The latest 2023 Mercedes-AMG SL 63 might be the greatest version of the iconic SL nameplate since the W198 Gullwing. Since the AMG department developed it from the ground up, it feels more inline with its Sport-Leicht origins than any of its recent predecessors. Unfortunately, the latest SL comes with a rather strong caveat to its desirability… the price. Prices start at $137,400 for the SL 55 and jump up to $178,100 for the SL 63. That’s not out of step with the Porsche 911, but it’s far outside the realm of affordability for most shoppers.
But what if you want a Mercedes-Benz SL without spending six figures. Well, if you’re willing to step back a generation to the R231 model, you can score a pretty nice deal on one. In fact, the previous-generation Mercedes SL is now available for less than $25,000.
Why You Should Buy One
Let’s make one thing clear: the R231 SL is nowhere near as fun to drive as the all-new R232, which was developed alongside the AMG GT. That being said, it’s still a tremendous grand tourer with plenty to offer. The R231 was introduced for the 2013 model year in the US market, lasting until the 2020 model year. It received a mid-cycle refresh for the 2017 model year, introducing new engines, model name changes, and a new nine-speed transmission.
This two-seat luxury convertible sat at the top of the Mercedes lineup, meaning it packs the company’s flagship technology. Some of these high-tech features include massaging seats, Active Body Control suspension, night vision, Airscarf neck heaters, and Magic Sky Control glass roof with selectable transparency.
Mercedes offered the R231 SL in four configurations for North America: the SL 400 (later renamed SL 450), SL 550, SL 63 AMG, and SL 65 AMG. The SL 400 was introduced for the 2014 model year as an “entry-level” model with a 3.0-liter twin-turbo V6 producing 329 horsepower. This model became the SL 450 for the 2017 model year, with output increasing to 362 hp. The SL 500 was available at launch with a 4.7-liter twin-turbo V8 producing 429 hp, later increasing to 449 hp in the SL 550.
Like the new R232 model, the R231 SL came in two AMG flavors, one with a V8 and the other with a V12. The SL 63 AMG’s bi-turbo V8 originally developed 530 hp but was increased to 577 hp. At the top of the lineup, the SL 65 AMG packed a 6.0-liter twin-turbo V12 producing 621 hp and a whopping 738 lb-ft of torque. Since Mercedes will likely never build a V12-powered SL ever again, the SL 65 could become a collector’s item.
Since the SL offers such varying levels of performance, prices range widely depending on the specific model. An early SL 550 with over 100,000 miles can be found starting at around $25,000. Of course, buying a highly depreciated luxury car with this type of mileage can often be a recipe for pricey maintenance. If you’re willing to spend around $30-$35,000 on an SL 550 or SL 400, it’s possible to find one with around 60-70,000 miles on the odometer. Prices obviously go up from there based on mileage, condition, and age.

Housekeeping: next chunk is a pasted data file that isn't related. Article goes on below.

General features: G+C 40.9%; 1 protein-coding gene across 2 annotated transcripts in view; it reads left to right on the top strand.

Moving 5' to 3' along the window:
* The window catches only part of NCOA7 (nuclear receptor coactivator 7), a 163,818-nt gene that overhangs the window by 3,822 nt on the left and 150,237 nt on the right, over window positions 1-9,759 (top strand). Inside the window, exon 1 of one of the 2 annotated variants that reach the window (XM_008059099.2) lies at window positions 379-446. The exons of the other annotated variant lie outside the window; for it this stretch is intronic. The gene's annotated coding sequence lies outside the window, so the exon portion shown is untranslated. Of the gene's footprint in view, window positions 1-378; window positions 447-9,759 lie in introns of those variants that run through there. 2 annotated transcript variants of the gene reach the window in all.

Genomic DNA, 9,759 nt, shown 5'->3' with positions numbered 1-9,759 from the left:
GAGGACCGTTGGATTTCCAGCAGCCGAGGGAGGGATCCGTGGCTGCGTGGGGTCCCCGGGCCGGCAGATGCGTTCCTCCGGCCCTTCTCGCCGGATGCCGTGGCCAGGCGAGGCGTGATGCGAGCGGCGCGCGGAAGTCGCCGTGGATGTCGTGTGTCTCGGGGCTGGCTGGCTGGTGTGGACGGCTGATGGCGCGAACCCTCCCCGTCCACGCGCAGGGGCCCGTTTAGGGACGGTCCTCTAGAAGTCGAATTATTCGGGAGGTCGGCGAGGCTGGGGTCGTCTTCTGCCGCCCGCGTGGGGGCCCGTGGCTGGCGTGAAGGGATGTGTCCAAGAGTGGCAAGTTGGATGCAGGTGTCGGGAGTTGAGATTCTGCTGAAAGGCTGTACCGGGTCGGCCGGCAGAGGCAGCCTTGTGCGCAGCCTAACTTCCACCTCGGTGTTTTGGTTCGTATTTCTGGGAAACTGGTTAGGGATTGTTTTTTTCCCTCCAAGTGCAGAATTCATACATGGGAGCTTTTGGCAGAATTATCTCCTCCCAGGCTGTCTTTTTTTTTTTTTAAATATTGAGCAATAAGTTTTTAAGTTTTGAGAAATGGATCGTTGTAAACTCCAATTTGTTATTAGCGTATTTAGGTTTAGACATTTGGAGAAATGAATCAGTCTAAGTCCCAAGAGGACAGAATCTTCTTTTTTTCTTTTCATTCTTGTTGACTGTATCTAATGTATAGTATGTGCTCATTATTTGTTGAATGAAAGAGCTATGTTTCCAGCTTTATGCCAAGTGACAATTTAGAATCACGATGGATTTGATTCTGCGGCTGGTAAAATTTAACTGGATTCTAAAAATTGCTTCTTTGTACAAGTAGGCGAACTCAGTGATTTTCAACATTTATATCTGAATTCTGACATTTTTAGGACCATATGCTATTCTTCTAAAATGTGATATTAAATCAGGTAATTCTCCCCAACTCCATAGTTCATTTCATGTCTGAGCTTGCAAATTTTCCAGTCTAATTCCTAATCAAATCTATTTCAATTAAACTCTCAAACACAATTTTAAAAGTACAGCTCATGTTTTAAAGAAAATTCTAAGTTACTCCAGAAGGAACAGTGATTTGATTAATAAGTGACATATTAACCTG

The two AMG variants are more expensive, but they aren’t as pricey as you might think. A well-driven SL 63 with just under 100,000 miles starts for around $45,000, meaning you could buy three for the price of one new SL 55. The SL 65 is a pretty rare car, but the cheapest one we could find was a 2013 model with 54,000 miles for just under $75,000. This is by no means inexpensive, but compared to any brand-new 12-cylinder luxury car, it’s a bargain.
Even the most recent example of the R231 SL will feel out of date next to a new Mercedes with its relatively tiny infotainment screen, old school gauges, and array of physical buttons on the dash. That being said, this is still a top-notch cabin with expensive materials and soft-touch surfaces. The technology may be dated, but buyers who are overwhelmed by all the screens in modern cars may find this generation of SL quite refreshing.
Unlike the current AMG SL, the R231 was strictly a two-seater, so there’s no squeezing the kids in the back for a morning school run. The trunk is also pretty limited thanks to the hard-top roof design, which takes up a significant amount of space. In terms of practicality, the SL is best used as a second vehicle.
The R231 Mercedes-Benz SL was not our favorite luxury convertible when it was new, nor was it our favorite SL generation in recent memory. In fact, we’d go so far to say that this was the worst-looking SL Mercedes ever built. But that doesn’t change the fact that prices are now criminally low for a car that bundles outstanding luxury and performance into one vehicle. The styling may not be as cohesive as other SL generations, but considering you can get one for less than the price of a loaded Mazda Miata, we’d be willing to overlook it.